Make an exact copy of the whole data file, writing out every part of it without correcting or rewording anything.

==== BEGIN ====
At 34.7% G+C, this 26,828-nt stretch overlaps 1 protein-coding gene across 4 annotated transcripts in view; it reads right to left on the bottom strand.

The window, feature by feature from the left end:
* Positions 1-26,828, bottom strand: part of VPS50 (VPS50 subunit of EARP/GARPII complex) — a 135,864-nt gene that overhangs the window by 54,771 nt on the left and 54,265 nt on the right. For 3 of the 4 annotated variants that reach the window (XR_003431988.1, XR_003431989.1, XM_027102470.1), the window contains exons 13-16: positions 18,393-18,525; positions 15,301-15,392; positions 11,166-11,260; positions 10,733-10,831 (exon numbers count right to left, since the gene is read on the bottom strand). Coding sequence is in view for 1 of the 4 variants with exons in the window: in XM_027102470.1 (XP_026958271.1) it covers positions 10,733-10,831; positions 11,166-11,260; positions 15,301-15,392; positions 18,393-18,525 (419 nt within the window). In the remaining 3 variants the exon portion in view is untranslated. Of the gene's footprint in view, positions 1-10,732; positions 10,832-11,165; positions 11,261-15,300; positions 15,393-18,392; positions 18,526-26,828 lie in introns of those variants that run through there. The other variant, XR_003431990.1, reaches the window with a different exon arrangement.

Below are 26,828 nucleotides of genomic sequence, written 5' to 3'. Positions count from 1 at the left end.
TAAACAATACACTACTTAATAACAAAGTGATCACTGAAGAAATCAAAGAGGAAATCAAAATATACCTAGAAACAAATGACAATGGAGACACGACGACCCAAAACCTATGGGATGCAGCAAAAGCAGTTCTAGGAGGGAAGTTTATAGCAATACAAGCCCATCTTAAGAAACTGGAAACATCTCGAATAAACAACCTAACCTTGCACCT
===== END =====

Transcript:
At 34.7% G+C, this 26,828-nt stretch overlaps 1 protein-coding gene across 4 annotated transcripts in view; it reads right to left on the bottom strand.

The window, feature by feature from the left end:
* Positions 1-26,828, bottom strand: part of VPS50 (VPS50 subunit of EARP/GARPII complex) — a 135,864-nt gene that overhangs the window by 54,771 nt on the left and 54,265 nt on the right. For 3 of the 4 annotated variants that reach the window (XR_003431988.1, XR_003431989.1, XM_027102470.1), the window contains exons 13-16: positions 18,393-18,525; positions 15,301-15,392; positions 11,166-11,260; positions 10,733-10,831 (exon numbers count right to left, since the gene is read on the bottom strand). Coding sequence is in view for 1 of the 4 variants with exons in the window: in XM_027102470.1 (XP_026958271.1) it covers positions 10,733-10,831; positions 11,166-11,260; positions 15,301-15,392; positions 18,393-18,525 (419 nt within the window). In the remaining 3 variants the exon portion in view is untranslated. Of the gene's footprint in view, positions 1-10,732; positions 10,832-11,165; positions 11,261-15,300; positions 15,393-18,392; positions 18,526-26,828 lie in introns of those variants that run through there. The other variant, XR_003431990.1, reaches the window with a different exon arrangement.

Below are 26,828 nucleotides of genomic sequence, written 5' to 3'. Positions count from 1 at the left end.
TAAACAATACACTACTTAATAACAAAGTGATCACTGAAGAAATCAAAGAGGAAATCAAAATATACCTAGAAACAAATGACAATGGAGACACGACGACCCAAAACCTATGGGATGCAGCAAAAGCAGTTCTAGGAGGGAAGTTTATAGCAATACAAGCCCATCTTAAGAAACTGGAAACATCTCGAATAAACAACCTAACCTTGCACCT